Building a globe that is so interconnected takes time. The global pandemic seemed like the perfect opportunity to start making steps towards that and to foster solidarity and empathy. It would be naive, however, to say that there has been nothing but unity during these past few months. Political divisions have deepened, policies are constantly questioned, and issues of basic science have been called in doubt. Even masks, basic measures of public safety, have turned into symbols that misconstrue their original purpose. Wearing one is now a question of which ‘side’ you’re on, when in reality we should all be on the same one. The sense of mutual responsibility is undermined in cases like these. Rampant misinformation has pitted people against each other, chipping away at shared trust and information just when we need it most.
Indeed, instead of seeking out ways to help each other, humanity has turned to assigning blame. In India, for example, Muslims have been accused of being the spreaders of COVID-19. The tension escalated to beatings by vigilante groups. In Sri Lanka, the media and other online platforms have spread hate rhetorics that blame one of the country’s religious minorities – Muslims – for the spread of the virus. In the United States, some are now blaming Orthodox Jews for spikes in cases in NYC, and our President has continued to label the pandemic “The China Virus.” We’ve returned to a tribal mentality in some ways, shifting blame off the groups we belong to and assigning it to others.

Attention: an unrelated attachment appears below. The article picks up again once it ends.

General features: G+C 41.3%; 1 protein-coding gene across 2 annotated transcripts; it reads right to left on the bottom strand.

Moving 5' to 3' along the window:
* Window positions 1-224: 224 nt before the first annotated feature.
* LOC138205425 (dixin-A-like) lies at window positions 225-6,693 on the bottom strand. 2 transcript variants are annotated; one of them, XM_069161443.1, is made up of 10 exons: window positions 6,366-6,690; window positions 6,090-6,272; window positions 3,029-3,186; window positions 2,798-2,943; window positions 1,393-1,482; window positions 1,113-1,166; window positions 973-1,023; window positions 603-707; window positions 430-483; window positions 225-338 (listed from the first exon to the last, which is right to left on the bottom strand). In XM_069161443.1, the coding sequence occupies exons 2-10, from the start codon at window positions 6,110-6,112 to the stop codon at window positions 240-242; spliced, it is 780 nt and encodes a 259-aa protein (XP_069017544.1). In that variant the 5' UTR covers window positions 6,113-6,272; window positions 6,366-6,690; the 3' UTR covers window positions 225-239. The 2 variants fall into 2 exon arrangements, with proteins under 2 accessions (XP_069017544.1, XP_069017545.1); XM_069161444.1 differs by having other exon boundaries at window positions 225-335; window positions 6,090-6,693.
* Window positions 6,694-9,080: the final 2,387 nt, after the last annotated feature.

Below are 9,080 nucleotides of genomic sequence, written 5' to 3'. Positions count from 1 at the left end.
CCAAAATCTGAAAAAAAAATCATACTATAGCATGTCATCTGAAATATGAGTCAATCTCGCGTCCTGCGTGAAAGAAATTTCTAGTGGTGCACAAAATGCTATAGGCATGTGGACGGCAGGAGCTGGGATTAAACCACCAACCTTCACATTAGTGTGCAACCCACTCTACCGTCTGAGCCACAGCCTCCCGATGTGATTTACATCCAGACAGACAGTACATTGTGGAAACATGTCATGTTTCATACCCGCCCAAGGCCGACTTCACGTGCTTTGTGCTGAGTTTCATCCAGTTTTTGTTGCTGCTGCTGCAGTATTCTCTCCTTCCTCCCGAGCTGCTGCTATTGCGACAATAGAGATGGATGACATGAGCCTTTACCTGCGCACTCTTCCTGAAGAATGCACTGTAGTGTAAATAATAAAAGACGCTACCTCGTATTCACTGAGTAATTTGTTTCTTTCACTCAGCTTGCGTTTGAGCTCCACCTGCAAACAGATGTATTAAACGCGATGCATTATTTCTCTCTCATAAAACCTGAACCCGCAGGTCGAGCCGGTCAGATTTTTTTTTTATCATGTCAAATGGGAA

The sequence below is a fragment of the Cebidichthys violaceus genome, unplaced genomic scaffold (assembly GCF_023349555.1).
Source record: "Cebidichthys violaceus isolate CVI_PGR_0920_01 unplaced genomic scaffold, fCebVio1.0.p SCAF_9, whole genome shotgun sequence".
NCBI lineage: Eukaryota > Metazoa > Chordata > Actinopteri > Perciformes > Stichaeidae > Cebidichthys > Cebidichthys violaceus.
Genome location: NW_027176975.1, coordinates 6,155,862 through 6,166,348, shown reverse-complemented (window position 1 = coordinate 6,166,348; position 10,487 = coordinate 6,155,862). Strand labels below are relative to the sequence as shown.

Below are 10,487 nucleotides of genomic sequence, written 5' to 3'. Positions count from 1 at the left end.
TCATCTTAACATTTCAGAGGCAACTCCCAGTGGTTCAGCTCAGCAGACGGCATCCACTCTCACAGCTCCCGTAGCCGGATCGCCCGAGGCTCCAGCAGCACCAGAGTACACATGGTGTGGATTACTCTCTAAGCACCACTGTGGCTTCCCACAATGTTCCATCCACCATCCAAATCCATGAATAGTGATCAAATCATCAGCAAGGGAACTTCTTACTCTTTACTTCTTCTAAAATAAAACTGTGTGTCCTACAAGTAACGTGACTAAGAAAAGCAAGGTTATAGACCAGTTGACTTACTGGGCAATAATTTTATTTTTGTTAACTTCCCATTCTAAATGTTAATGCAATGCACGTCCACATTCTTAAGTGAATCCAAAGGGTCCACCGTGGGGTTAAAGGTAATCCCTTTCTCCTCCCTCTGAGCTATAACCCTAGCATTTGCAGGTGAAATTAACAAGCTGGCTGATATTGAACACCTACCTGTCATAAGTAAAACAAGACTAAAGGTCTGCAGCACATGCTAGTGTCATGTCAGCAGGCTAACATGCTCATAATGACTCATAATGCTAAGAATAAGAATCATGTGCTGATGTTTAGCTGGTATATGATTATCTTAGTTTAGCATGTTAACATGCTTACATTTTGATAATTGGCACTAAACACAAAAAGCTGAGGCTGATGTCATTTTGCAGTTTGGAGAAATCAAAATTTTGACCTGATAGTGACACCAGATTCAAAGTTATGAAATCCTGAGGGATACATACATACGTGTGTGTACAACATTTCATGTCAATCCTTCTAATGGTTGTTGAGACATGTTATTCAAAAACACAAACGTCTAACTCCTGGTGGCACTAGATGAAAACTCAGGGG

Importantly, while we must physically mask ourselves, we have also had to unmask our actions and those of our larger communities. We have had to unmask our ignorances, prejudices, and the systemic racism that infiltrates almost every sector of American society. COVID-19 has disproportionately affected Black and Brown communities and has left nearly four in ten Black and Hispanic families facing food insecurity during the pandemic (recent Harvard study). COVID-19 has also exacerbated racial inequalities and has left millions unemployed. If COVID-19 has taught us anything, it is that we must act; we must step up and show up. We must protest against inequalities and vote to make sure our neighbors are heard.
We have seen enough acts of kindness during these past few months to know that unity is indeed possible in dark times. It’s just a matter of putting aside our smaller, selfish beliefs in favor of more important, shared ones. On larger issues of health and safety, everyone can agree that we need to minimize any suffering. Now is not a time of finger pointing but of hand holding — in a figurative sense. It is cooperation and unity — not division — that will help us get through this faster.